A Transition Program is starting at the High School to enable their older Special Education students, ages 18 to 21, to learn life and employment skills they will need once their time at Wallenpaupack is completed.
WALLENPAUPACK – A Transition Program is starting at the High School to enable their older Special Education students, ages 18 to 21, to learn life and employment skills they will need once their time at Wallenpaupack is completed.
The school board was briefed about the program on February 11.
Tanya Carrelle, Director of Special Education, said that in the past these students take the life skills program at the High School, but then may go on to programs offered in Scranton to coach them in independent living and how to gain employment. The cost for these programs and for transportation has been costly for the district. Carrelle added, “We also think we can do a better job here, at Wallenpaupack.”
To that end, the district is expanding its off-the-rack clothing store and the kitchen which will have some commercial products. There will also be a coffee shop, which will cater to school employees. Special Ed Transition students will have opportunities to learn employment skills in each of these areas.
They presently work in the school’s clothing store,which serves anyone in the student body in need.
Independent living skills will be offered, including how to manage money and insurance. Another component is sending Transition students into the community for job shadowing and practicing their skills. Elective classes will also be available at the High School that will relate to their area of interest.
Carrelle said this may also be expanded into a consortium, inviting Wayne Highlands and Western Wayne school districts to participate, as space allows. This would also help offset the costs.
“In the end this will save us money to do the program ourselves,” Carrelle said. “We think our students will benefit more from our community instead of going out to Scranton…”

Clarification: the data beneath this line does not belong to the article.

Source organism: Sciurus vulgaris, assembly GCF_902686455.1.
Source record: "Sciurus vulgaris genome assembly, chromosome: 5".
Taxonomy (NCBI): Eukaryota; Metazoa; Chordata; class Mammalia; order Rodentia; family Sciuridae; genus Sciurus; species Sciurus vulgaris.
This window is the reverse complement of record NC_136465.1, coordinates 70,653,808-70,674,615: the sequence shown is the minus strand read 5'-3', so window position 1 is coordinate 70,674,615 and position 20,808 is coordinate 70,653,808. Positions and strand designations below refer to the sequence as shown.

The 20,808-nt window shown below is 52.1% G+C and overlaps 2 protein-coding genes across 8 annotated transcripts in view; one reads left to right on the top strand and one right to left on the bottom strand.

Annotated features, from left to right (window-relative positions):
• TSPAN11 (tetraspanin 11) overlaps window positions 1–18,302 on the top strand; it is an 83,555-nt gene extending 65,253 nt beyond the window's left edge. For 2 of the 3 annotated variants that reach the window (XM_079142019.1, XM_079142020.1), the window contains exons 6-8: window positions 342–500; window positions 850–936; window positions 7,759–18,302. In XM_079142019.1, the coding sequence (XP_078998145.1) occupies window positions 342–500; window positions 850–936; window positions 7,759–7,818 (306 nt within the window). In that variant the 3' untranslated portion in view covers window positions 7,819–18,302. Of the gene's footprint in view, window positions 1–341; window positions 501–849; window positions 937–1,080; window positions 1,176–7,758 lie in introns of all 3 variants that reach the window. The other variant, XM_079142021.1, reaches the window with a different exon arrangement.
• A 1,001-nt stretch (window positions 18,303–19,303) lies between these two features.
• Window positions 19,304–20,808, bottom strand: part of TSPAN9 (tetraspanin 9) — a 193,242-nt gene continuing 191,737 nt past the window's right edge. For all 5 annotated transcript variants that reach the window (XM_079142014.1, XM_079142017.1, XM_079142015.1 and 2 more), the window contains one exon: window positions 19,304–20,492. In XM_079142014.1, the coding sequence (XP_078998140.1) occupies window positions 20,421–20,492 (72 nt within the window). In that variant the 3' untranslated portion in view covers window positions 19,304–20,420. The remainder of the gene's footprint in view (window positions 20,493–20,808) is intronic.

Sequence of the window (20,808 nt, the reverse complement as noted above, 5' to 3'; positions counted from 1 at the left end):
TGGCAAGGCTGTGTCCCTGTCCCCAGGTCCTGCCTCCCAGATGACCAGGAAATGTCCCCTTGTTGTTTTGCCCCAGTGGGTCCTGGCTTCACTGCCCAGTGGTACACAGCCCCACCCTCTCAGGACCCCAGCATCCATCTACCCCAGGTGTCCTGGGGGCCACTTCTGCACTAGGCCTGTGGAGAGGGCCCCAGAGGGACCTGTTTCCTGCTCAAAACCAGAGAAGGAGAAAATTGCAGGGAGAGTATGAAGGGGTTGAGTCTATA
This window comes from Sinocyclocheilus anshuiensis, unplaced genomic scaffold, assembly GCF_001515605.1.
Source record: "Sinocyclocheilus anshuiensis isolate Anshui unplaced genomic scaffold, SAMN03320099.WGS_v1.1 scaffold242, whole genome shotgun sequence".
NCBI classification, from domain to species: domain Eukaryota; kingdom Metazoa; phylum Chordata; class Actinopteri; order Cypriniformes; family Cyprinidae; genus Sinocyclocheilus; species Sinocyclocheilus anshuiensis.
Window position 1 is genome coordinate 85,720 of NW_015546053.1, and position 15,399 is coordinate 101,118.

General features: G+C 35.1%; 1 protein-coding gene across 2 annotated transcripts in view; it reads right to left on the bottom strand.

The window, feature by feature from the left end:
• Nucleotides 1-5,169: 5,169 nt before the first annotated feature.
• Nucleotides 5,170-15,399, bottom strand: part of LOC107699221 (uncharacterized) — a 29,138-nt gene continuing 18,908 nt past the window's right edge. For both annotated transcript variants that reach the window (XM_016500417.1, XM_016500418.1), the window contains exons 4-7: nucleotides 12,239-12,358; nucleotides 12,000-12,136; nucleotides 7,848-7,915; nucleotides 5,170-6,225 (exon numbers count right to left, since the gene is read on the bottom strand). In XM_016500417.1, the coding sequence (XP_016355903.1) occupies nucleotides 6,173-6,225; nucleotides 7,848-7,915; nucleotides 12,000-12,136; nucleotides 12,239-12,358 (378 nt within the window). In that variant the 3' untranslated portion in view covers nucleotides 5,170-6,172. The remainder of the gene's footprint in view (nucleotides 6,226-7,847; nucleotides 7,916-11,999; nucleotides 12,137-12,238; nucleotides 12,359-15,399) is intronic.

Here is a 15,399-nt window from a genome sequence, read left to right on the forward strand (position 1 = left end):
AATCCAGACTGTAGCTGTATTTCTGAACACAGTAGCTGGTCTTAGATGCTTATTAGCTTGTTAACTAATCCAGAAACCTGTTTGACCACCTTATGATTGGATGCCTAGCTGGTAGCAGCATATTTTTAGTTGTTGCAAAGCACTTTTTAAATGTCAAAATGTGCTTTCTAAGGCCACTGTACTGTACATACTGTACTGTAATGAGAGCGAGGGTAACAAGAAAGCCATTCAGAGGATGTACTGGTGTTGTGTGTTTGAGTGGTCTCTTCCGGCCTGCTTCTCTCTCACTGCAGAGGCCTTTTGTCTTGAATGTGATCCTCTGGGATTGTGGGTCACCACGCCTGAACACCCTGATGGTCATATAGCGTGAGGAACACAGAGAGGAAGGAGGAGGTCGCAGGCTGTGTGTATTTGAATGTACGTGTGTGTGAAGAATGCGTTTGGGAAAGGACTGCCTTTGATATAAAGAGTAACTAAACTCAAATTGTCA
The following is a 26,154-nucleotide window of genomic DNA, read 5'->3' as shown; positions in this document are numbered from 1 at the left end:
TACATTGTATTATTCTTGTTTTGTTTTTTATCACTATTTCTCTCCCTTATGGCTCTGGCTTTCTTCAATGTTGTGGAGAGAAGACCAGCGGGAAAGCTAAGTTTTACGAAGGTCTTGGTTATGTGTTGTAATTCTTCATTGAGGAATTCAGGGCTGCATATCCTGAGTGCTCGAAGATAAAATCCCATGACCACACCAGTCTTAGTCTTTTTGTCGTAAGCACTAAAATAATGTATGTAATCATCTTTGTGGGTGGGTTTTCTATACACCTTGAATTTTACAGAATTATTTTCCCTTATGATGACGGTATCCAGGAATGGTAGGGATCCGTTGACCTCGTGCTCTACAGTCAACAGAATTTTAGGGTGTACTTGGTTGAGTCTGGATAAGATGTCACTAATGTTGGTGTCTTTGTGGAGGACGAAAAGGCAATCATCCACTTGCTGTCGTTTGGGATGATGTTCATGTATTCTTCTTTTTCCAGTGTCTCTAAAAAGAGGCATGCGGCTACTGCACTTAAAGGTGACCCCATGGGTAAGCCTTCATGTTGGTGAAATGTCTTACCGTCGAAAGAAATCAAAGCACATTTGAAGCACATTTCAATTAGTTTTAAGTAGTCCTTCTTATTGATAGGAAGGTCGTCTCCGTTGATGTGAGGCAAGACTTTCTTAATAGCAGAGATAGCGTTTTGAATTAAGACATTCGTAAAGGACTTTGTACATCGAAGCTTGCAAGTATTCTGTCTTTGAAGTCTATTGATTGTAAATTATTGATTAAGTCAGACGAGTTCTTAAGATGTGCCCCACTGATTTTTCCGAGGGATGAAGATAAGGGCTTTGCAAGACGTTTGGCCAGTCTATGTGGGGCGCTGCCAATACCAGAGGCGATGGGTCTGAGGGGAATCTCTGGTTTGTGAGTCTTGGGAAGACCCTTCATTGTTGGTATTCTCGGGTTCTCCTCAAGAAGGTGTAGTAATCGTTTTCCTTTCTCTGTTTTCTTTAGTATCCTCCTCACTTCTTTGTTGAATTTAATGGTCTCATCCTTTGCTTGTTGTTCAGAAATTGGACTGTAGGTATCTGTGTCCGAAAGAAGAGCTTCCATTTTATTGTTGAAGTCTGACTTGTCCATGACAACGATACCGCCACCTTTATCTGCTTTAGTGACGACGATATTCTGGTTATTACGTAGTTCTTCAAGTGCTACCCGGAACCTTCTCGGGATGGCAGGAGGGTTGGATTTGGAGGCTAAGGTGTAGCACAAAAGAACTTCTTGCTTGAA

She stated in a News Eagle interview that the present method is costing the district about $100,000 every school year, and much of that is for transporting the students to Scranton and back.
She said that they expect to have six or eight students in the program next year.
Eligibility requirements are that they must be in the special education program, between the ages of 18 and 21, and be at the functional level that they can be employed and live independently.
Another special education teacher will be added for the Transition Program. The district’s Transition Coordinator, Melissa Regenski, will be assisting, Carrelle stated.
The district presently has a life skills program, Carrelle said, but academics are included. That will still be in use, but new life skills program focuses on independent living and gaining employment.
Grimm Construction received the bid for renovations at the High School, to provide for the Transition Suite.
The Transition Program is planned to be ready for the 2019-2020 school year.
In all, Wallenpaupack serves about 700 special education students.
Improve Special Ed scores
The school district was recently evaluated by the state for its School Performance Profile, High School Principal Jim Kane, told the board.
Areas needing improvement were identified in the Special Education program.
The evaluation was based on students being able to meet certain targets. Each school was evaluated for certain populations of students under particular categories. Special Education students did not meet the state’s proficiency levels in math and language arts. Kane said they also fell short on attendance. Kane said this is an opportunity to collaborate on a plan to address the needs.
In the High School there are multi-handicap classrooms. Many of the Special Ed students, he said, are “fragile” and need to be hospitalized. They are out of school for an extended amount of time. They are marked “absent” which is counted against the district.
Kane said they will look at how they identify those students that are absent.
The district was notified by the Northeast Education Intermediate Unit (NEIU) in November that the district falls under the need for a “Targeted School Improvement.” A steering committee formed of administrators, teachers, students, parents and the community was formed. Kane is the committee chairperson. Kane said they really wanted to include parents of Special Ed students on the committee. The plan will be formed from March to May.
The plan will be brought before the school board and superintendent for review in May. By July 1st the plan needs to be adopted, and put into action for the next three years.
Kane stated that the district has also expanded the Co-Teach program which allows Special Ed students to sit in regular English classes. This may also be expanded to math classes.
[Other school board items will be reported separately.]
The next WASD school board meeting is slated for Monday, March 11 at 6 p.m. at the High School Library. A committee meeting precedes it at 5:30 p.m.